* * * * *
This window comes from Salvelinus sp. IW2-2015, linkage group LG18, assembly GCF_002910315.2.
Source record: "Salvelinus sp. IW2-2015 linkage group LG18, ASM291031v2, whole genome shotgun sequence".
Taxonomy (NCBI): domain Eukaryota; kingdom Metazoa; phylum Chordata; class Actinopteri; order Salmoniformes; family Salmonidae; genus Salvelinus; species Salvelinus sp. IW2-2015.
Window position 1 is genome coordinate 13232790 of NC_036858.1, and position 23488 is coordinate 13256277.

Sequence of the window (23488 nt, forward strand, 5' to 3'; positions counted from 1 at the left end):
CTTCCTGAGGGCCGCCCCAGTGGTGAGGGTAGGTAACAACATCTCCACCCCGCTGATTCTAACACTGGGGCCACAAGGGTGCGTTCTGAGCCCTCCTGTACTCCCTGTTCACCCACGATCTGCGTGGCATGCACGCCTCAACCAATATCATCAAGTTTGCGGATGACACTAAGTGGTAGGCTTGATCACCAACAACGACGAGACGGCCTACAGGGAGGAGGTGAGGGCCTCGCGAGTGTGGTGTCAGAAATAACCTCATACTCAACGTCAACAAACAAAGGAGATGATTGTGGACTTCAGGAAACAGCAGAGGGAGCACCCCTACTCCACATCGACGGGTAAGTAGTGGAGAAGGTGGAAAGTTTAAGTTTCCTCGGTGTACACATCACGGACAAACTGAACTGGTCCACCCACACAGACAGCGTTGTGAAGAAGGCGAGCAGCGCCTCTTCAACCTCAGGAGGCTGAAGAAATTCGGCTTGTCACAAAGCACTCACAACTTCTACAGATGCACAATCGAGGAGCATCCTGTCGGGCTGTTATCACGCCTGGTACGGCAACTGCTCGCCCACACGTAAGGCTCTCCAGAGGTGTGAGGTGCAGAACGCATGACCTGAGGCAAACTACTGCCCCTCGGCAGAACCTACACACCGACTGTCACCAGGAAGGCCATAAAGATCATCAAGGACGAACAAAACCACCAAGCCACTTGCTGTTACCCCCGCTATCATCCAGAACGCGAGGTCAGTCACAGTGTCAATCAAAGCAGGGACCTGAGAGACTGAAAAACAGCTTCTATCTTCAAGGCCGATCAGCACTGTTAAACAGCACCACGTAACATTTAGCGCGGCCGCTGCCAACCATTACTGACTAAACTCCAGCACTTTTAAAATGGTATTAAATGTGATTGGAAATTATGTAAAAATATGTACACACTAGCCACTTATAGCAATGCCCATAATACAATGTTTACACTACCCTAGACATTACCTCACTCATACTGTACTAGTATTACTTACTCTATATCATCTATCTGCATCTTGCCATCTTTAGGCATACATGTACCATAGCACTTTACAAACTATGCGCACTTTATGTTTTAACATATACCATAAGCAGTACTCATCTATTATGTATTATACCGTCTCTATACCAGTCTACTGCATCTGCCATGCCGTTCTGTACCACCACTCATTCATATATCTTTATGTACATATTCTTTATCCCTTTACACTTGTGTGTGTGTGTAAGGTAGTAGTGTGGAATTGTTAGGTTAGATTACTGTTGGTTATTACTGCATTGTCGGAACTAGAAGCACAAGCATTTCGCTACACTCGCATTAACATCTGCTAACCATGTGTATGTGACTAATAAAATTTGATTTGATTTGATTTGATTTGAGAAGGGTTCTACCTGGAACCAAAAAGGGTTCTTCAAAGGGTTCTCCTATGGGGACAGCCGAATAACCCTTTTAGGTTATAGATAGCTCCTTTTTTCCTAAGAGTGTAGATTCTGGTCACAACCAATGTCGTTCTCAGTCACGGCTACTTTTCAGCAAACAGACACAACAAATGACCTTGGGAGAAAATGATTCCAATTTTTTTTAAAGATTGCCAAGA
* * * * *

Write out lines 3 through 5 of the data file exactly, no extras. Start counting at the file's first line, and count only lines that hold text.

Taxonomy (NCBI): domain Eukaryota; kingdom Metazoa; phylum Chordata; class Actinopteri; order Salmoniformes; family Salmonidae; genus Salvelinus; species Salvelinus sp. IW2-2015.
Window position 1 is genome coordinate 13232790 of NC_036858.1, and position 23488 is coordinate 13256277.

Sequence of the window (23488 nt, forward strand, 5' to 3'; positions counted from 1 at the left end):